My Favorite Films of 2013

Now that we have albums out of the way, it’s time to look at the movies of 2013. 2013 has been a very strong year for movies with releases from some of my favorite filmmakers. Here is a small sampling of some of my favorites. Check back soon for a very special look at the two of my absolute favorites of last year and what I’m looking forward to in the upcoming year.

5. Frances Ha


Less of a straight story and more of a series of day-life-the-life vignettes, Noah Baumbach’s latest deals with the hapless, struggling Francis Halladay, played by Greta Grewig. Stories centering on young people working, struggling, and trying to survive in the big city can be found any which way you turn, but thanks to Baumbach’s grounded direction and, definitely moreso, Grewig’s performance, places Frances  Ha  above the pack. Grewig, who also served as co-writer, brings a nonjudgmental, honest performance to the movie. Grewig’s definitely the highlight of this often awkward, hilarious yet melancholic look at young city life and trying to make it out in the real world.


4. The Act of Killing


The most uncompromising, gut-wrenching, documentary of the year. The Act of Killing follows filmmaker Joshua Oppenheier as he travels to Indonesia to cover the mass killings that took place after the failed coup of the 30 September Movement in 1965. The film mainly focuses on gangster-turned-death squad leader Anwar Congo. Not only does the documentary take a masterful look at the Congo’s life, his methods, anecdotal history, and the social-political impact, but Oppenheier reflects these factors with an unconventional twist. Congo is asked to recreate his actions, memories, and dreams for the film. What follows is a series that encapsulates Congo’s headscape and surreally reflects the world and history around him, all leading to an emotionally-draining conclusion.

3. Computer Chess


Computer Chess is about a group of computer programmers who meet at a hotel to compete in a contest to see who has the best computer chess program. It doesn’t sound all that exciting, but Andrew Bujalski’s latest is one of the most original, intelligent, and downright weird films this year. The cast of oddball, awkward eccentrics are thrown into a film that is one part comedy, another part faux-documentary, and some lo-fi sci-fi thrown in for good measure. When all mixed together there really is nothing else like it. Computer Chess explores human connectivity and the ever-expanding role of technology, all dripping with an undercurrent of heady paranoia.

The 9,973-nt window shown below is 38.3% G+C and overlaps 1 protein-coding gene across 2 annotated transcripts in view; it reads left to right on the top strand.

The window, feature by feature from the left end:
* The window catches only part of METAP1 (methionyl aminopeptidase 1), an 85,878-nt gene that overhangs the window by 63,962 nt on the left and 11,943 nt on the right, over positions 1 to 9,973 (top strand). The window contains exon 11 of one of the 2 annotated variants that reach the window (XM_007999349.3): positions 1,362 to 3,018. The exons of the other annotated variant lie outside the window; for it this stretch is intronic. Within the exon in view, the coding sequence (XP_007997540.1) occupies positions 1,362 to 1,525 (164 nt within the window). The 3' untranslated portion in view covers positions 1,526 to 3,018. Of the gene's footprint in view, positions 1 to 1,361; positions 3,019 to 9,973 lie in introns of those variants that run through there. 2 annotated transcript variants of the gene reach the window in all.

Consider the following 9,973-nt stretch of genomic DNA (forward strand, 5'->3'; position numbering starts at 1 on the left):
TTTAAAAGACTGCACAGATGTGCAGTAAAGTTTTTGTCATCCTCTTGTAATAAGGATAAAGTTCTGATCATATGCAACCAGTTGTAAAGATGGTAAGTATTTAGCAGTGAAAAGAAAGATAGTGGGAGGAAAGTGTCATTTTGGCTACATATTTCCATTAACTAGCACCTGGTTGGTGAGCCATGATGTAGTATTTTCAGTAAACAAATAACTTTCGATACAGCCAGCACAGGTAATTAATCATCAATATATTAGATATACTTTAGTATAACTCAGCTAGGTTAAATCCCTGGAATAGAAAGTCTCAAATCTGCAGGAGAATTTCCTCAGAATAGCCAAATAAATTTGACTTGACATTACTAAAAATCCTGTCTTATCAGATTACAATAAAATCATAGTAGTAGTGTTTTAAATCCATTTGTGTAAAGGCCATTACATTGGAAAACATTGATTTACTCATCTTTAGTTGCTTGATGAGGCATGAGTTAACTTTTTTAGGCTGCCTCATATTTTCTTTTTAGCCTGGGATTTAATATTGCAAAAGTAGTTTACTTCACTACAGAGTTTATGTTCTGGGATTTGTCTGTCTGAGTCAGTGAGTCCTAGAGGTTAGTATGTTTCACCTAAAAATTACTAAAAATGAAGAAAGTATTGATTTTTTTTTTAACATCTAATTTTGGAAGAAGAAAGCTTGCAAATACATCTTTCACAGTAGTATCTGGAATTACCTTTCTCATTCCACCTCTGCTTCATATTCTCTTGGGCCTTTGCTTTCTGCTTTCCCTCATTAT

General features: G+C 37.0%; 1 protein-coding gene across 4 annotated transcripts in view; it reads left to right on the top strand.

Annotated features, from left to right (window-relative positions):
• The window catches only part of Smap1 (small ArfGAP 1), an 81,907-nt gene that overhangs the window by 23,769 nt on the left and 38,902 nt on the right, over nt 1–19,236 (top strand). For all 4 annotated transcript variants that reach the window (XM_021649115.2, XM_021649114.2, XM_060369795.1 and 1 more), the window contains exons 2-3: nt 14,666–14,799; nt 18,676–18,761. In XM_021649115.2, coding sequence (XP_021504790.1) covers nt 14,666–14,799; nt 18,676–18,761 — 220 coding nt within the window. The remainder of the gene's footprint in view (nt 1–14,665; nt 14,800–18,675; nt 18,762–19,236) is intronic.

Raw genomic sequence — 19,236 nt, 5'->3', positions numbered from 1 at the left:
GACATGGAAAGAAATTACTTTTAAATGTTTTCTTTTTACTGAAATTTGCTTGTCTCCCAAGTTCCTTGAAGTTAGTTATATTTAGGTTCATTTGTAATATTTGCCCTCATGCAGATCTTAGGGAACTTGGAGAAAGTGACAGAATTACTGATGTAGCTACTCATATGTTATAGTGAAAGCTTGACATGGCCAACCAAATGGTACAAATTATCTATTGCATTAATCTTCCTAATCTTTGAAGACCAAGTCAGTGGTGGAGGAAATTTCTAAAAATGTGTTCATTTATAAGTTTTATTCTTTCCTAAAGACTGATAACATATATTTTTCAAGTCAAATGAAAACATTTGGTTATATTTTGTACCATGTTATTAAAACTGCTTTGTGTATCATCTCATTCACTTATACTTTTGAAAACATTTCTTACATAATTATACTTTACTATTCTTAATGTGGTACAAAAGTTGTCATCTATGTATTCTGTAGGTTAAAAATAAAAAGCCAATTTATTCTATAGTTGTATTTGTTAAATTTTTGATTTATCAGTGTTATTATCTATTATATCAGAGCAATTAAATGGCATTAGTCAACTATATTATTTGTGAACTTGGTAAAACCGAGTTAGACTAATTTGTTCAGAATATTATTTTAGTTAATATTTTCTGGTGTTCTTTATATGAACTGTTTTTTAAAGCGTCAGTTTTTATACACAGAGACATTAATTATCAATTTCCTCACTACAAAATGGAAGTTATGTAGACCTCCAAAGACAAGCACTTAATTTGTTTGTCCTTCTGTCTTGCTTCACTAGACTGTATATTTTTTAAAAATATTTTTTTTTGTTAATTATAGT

2. 12 Years a Slave


Arguably the strongest Oscar contender this year, Steve McQueen’s film, based on the autobiography of the same name, covers the life of Solomon Northup, who was a free black man that was kidnapped and sold into slavery. What follows is a harrowing, brutal look at slavery in America and one of the more powerful, amazingly shot films of the year. This is all anchored by a fantastic, compelling performance by Chiwetel Ejiofor, definitely giving the performances of his life so far.

1. Upstream Color


Shane Carruth’s Upstream Color might be slightly less impenetrable and difficult than his first feature, Primer, but it still will leave you scratching your head at what you just witnessed. Instead of time travel intrigue, Carruth delivers an emotionally powerful, metaphysical love story. Upstream Color tells the story of how two people are brought together by a tragic incident as they try to piece their tattered lives back together. That’s the simple explanation. Upstream Color shows the unseen world around us, what brings us together, what drives us, and the entire life cycle of a microscopic organism that surrounds it. Like Primer, Upstream Color is a movie that refuses to hold your hand, from its minimalistic narrative that doesn’t give direct explanations to a fair share of dreamy, almost inexplicable scenes, which might serve as a turn off to people, but those that stick with it will find a film that is beautifully shot and packed with raw power. It was a movie that washed over me, dragging me deeper into its hazy world, leaving me drained and speechless at the end. Upstream Color is difficult to understand, but there is something deeper that digs into an unconscious level– the pure visceral emotions will dig into the mind no matter what.

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